A Moffitt team suggests mathematical modeling may guide the optimal cancer treatment dosing approach better than MTD.
Certain tumor types, such as breast cancers and melanomas, may be best managed if patients are given treatment holidays. Researchers at Moffitt Cancer have found that mathematical modeling may be beneficial in determining the optimal treatment, compared with the maximum tolerated dose. They report in the journal Cancer Research that treatment resistance can be avoided in many cases by using mathematical modeling based on evolutionary principles.
Standard cancer treatments and most clinical trials are based on the notion to treat patients with the highest dose of a drug possible to kill the most cancer cells in the shortest amount of time. However, tumor cells manage to find ways to thrive by activating survival mechanisms. Study investigator Jill Gallaher, PhD, from the Department of Integrated Mathematical Oncology at Moffitt Cancer Center, Tampa, Florida, said an evolutionary flaw in this maximum-tolerated-dose strategy is the assumption that resistant cancer cell populations are not present prior to therapy.
“We found that tumors with known preexisting treatment resistance will most likely recur with a treatment of continuous maximum tolerated dose. Under adaptive scheduling, the drug dose is modified in response to tumor volume changes,” said Gallaher. She and her colleagues found they were able to control many heterogeneous tumors that would otherwise become resistant and recur. “We tested different types of adaptive therapy strategies, such as turning the drug on and off (treatment vacations) or tuning the dose (dose modulations), and found that when there is a large sensitive population, modulations might provide a lower dose and still control the tumor,” Gallaher told Cancer Network.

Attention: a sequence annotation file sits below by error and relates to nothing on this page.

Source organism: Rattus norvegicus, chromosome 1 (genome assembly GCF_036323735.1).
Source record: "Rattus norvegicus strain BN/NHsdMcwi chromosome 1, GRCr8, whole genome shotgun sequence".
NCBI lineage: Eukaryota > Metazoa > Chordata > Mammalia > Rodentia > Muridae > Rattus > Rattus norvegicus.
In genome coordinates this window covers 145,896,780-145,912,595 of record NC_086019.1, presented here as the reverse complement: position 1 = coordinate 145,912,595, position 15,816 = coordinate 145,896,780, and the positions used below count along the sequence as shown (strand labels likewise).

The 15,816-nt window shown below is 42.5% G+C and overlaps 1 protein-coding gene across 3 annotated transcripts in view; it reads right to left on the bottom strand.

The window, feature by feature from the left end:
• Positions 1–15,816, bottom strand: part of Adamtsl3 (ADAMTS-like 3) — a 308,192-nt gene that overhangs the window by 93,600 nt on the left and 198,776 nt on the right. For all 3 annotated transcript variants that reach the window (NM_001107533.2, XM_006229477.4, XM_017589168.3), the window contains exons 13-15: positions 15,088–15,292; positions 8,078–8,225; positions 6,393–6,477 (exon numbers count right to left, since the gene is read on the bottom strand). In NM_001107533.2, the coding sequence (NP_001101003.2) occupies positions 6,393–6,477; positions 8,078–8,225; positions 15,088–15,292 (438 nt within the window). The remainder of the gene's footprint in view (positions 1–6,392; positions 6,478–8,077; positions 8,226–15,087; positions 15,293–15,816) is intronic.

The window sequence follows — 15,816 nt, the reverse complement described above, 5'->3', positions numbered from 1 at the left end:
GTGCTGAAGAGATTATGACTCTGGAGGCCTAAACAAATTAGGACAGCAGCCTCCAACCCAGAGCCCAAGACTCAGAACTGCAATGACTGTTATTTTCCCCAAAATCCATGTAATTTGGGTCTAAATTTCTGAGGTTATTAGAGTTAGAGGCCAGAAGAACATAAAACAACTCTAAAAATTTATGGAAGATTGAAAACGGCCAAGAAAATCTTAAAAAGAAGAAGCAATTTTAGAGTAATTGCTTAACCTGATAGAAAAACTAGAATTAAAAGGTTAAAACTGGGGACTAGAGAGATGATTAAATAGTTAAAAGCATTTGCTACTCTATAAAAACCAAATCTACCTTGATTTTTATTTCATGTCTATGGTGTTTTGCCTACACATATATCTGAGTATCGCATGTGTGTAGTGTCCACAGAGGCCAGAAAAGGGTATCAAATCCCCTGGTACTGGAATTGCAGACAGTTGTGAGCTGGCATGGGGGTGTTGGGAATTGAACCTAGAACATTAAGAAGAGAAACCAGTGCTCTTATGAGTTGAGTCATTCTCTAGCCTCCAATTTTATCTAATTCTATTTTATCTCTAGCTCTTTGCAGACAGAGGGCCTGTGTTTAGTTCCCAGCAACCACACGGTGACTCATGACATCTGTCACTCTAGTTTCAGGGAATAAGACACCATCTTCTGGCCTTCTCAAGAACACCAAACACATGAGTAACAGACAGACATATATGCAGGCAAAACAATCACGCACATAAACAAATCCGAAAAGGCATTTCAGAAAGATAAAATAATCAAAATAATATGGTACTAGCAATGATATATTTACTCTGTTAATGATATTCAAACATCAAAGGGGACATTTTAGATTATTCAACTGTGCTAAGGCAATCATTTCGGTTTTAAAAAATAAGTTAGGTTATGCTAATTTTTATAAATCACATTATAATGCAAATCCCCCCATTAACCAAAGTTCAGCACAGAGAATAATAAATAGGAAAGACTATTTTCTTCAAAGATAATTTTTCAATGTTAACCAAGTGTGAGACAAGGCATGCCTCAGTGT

The researchers used mathematical modeling based on evolutionary principles and cell culture experiments. They simulated maximum dose strategies against adaptive strategies using different combinations of sensitive and resistant cell populations, and also took into consideration the ability of cells to migrate. In addition, they factored in proliferation inheritance patterns.
The researchers theorize that there is no single treatment approach that works best for all tumors, and that the ability of a tumor to respond to a particular treatment depends on the composition of the tumor. They found that tumors which comprise cells that are similar to one another and sensitive to drug treatments tend to respond better to a continuous, maximum-dose approach. In a clinical setting, this approach may work best for tumors such as testicular cancer and certain lymphomas that tend to be more homogeneous. However, tumors that are made up of a mixture of sensitive and resistant cells tend to respond better to an adaptive treatment approach, according to the researchers. This finding may be highly applicable to melanoma, lung cancer, breast cancer, and a host of other tumor types.
Sandy Anderson, PhD, chair of the Department of Integrated Mathematical Oncology at Moffitt Cancer Center, Tampa, Fla., said these findings show the importance of using treatment response as a key driver of treatment decisions, rather than fixed strategies. “One-size-fits-all fixed treatment strategies for metastatic disease are doomed to fail. Instead, we should modify [an] individual patient’s treatment schedule based on how they are currently responding to the treatment,” said Anderson.